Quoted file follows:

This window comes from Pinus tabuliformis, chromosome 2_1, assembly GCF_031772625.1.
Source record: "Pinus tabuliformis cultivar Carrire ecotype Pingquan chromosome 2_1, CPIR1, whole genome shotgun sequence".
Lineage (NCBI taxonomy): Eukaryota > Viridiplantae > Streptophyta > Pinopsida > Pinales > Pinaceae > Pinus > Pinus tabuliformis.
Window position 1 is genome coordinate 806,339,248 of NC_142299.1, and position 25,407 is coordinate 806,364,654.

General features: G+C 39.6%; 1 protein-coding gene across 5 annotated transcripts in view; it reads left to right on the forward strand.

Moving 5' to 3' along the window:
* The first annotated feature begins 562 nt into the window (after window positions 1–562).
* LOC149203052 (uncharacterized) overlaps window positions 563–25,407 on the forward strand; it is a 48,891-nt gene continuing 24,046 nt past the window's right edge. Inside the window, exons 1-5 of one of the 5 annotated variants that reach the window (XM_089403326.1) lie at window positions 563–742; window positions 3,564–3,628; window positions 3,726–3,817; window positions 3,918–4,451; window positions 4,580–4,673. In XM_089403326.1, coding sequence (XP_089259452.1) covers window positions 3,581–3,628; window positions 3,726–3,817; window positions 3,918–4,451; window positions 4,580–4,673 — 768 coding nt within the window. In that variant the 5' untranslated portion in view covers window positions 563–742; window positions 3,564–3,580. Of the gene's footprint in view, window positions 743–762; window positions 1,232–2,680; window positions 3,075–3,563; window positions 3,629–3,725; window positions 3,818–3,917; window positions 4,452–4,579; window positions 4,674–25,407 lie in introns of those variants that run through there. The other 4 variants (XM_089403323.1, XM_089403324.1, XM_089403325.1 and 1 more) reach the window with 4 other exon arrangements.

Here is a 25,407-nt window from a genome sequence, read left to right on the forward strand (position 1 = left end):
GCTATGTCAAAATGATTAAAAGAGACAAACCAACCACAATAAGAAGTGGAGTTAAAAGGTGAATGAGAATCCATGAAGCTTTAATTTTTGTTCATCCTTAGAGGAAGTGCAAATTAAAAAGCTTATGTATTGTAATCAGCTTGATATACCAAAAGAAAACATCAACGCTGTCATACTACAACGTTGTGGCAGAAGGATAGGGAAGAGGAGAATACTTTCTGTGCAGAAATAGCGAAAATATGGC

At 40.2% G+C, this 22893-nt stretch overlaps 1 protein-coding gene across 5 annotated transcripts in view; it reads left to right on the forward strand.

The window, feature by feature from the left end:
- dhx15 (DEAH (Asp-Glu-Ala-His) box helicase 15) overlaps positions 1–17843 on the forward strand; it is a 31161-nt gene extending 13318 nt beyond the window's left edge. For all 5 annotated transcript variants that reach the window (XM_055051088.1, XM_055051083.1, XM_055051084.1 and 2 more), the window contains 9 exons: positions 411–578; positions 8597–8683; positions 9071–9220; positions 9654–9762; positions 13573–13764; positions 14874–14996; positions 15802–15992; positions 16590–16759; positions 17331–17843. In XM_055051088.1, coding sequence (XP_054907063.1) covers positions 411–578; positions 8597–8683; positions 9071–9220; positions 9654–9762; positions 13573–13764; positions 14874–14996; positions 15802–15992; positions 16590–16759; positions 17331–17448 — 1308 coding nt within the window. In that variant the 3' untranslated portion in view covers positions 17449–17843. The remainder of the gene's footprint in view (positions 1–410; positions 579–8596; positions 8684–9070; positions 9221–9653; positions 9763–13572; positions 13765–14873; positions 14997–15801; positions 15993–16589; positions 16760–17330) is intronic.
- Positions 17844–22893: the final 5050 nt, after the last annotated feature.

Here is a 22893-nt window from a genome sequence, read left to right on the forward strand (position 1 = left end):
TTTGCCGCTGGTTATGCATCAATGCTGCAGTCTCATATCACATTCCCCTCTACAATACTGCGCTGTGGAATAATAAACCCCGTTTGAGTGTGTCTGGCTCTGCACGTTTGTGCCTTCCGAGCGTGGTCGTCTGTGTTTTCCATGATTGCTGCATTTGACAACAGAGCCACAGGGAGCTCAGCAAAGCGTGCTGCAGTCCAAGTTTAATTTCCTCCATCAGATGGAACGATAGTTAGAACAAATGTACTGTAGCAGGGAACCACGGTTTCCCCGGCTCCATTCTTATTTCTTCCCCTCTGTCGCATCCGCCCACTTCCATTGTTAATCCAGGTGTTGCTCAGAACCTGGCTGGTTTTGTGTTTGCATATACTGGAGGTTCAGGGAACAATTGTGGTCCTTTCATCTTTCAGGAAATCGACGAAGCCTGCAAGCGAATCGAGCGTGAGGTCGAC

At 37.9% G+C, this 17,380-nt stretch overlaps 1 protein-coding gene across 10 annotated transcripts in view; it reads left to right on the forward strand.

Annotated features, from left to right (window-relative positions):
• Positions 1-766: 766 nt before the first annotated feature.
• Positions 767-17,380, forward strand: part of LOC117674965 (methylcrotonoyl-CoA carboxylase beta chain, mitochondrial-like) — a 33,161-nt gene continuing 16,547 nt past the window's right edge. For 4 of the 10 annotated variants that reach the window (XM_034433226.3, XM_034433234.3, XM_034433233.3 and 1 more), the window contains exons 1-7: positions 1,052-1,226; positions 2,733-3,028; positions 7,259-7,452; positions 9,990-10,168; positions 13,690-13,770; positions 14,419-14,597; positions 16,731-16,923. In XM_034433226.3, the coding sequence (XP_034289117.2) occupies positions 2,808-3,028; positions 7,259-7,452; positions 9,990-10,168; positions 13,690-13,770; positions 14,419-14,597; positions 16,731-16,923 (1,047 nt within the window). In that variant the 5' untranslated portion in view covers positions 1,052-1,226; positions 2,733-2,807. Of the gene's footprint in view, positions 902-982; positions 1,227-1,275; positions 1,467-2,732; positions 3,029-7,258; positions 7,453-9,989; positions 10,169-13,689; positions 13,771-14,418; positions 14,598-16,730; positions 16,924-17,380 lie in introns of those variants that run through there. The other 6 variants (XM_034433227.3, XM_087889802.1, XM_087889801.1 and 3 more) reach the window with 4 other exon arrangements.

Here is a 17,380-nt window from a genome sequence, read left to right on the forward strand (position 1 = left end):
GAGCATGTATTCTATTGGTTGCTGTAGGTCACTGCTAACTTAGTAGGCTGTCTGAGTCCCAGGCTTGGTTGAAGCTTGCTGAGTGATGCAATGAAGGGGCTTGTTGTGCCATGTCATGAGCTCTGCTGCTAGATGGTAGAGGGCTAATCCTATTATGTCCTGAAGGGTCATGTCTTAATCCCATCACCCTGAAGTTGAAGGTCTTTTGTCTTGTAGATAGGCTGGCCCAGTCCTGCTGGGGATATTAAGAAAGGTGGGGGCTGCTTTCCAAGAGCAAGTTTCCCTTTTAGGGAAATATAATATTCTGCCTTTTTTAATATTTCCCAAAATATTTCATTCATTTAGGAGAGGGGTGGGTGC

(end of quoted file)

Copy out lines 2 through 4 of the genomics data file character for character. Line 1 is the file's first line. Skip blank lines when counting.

Source record: "Pinus tabuliformis cultivar Carrire ecotype Pingquan chromosome 2_1, CPIR1, whole genome shotgun sequence".
Lineage (NCBI taxonomy): Eukaryota > Viridiplantae > Streptophyta > Pinopsida > Pinales > Pinaceae > Pinus > Pinus tabuliformis.
Window position 1 is genome coordinate 806,339,248 of NC_142299.1, and position 25,407 is coordinate 806,364,654.